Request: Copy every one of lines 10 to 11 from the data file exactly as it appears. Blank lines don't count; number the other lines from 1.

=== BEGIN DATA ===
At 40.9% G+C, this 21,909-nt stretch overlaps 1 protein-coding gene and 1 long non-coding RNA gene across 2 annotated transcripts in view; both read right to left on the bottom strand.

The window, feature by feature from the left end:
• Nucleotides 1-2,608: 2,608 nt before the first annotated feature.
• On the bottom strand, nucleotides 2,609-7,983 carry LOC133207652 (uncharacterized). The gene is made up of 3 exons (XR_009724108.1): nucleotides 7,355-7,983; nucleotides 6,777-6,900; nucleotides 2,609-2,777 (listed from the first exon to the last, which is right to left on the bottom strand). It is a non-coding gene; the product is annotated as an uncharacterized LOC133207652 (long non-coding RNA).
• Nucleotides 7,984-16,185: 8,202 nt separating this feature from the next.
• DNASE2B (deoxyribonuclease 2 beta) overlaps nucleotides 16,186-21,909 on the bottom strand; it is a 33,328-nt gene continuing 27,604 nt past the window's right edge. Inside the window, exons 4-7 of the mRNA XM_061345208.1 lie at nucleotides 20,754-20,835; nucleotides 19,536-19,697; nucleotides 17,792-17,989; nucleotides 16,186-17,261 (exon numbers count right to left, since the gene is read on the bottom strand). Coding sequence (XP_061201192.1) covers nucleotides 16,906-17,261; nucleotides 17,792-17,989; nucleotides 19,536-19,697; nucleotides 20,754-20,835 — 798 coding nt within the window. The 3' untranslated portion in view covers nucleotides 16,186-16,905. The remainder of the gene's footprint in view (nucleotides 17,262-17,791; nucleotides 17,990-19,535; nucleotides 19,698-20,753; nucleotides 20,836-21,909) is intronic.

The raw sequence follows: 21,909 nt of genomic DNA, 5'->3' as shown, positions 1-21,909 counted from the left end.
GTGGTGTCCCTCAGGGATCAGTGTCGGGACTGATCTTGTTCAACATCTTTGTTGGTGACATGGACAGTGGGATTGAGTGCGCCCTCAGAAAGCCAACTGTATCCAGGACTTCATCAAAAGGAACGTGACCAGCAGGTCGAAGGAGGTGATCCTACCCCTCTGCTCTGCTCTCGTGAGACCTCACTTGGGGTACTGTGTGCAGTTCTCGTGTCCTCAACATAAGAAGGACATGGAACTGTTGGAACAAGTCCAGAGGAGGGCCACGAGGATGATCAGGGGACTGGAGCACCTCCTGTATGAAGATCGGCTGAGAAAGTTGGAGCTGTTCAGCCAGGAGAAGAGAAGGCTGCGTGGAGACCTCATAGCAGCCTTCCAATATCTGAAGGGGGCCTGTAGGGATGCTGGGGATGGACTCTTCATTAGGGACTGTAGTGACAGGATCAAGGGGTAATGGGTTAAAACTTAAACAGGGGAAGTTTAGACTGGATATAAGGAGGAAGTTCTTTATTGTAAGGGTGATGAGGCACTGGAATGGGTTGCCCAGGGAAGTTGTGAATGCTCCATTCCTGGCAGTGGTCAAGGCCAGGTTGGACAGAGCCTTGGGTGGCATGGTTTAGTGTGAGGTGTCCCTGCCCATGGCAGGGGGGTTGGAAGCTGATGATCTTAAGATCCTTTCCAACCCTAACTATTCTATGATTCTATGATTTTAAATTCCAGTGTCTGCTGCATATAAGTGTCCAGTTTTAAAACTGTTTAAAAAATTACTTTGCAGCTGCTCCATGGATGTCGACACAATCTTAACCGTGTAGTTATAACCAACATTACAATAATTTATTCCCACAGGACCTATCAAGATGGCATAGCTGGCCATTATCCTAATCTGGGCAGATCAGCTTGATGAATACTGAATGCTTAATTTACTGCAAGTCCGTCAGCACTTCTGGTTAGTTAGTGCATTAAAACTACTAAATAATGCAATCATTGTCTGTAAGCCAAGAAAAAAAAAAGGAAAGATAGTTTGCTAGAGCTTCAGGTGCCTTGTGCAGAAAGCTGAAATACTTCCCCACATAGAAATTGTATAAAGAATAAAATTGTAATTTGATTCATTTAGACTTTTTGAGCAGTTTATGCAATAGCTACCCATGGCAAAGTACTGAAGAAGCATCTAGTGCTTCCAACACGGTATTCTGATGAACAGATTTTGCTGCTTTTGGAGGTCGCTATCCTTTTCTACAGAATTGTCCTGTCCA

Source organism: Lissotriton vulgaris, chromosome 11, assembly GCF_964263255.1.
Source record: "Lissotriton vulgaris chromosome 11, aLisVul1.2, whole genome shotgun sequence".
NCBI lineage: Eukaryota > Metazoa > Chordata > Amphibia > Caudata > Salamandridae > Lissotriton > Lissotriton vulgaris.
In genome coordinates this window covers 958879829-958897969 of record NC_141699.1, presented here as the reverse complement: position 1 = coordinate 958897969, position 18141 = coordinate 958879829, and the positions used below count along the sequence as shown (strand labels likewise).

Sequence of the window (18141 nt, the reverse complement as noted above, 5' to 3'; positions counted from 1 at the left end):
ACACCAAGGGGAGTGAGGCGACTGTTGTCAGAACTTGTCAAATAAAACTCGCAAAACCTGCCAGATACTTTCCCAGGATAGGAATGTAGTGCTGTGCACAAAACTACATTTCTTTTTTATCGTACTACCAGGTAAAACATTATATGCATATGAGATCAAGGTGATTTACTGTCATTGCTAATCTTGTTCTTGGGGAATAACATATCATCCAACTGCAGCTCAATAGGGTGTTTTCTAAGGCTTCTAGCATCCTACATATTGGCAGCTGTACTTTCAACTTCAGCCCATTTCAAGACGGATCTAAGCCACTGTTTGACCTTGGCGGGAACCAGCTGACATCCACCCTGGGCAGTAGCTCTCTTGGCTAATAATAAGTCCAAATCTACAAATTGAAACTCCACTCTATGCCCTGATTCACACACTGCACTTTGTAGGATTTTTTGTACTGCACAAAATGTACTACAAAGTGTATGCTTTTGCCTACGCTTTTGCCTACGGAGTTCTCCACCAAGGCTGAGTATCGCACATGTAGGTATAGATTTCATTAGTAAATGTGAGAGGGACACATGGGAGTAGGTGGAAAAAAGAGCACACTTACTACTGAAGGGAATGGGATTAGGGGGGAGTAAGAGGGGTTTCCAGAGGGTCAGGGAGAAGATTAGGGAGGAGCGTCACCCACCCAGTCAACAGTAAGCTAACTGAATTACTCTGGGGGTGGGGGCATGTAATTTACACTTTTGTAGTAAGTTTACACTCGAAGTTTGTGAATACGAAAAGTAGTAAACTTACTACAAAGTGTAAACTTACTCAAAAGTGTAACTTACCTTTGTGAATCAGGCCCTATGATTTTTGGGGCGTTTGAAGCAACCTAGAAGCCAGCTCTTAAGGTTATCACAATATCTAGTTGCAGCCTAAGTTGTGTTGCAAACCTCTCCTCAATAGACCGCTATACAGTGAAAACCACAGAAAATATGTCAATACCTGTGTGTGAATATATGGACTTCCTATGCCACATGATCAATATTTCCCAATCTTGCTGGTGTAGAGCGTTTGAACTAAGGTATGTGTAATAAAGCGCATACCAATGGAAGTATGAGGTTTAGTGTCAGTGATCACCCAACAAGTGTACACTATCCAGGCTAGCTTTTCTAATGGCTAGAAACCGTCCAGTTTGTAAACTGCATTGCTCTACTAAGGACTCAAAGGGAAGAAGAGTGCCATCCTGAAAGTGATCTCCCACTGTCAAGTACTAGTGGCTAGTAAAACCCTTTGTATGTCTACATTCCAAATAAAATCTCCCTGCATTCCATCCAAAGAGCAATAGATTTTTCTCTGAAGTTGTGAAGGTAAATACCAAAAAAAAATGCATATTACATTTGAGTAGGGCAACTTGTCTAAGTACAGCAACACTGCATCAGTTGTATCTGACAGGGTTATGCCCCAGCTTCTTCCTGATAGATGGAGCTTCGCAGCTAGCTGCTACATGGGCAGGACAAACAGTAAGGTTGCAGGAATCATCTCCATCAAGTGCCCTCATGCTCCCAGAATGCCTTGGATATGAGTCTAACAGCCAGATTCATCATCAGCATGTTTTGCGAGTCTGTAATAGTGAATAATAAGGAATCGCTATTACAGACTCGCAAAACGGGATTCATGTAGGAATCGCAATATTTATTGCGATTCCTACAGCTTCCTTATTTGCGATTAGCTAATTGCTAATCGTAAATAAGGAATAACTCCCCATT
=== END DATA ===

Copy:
Source record: "Lissotriton vulgaris chromosome 11, aLisVul1.2, whole genome shotgun sequence".
NCBI lineage: Eukaryota > Metazoa > Chordata > Amphibia > Caudata > Salamandridae > Lissotriton > Lissotriton vulgaris.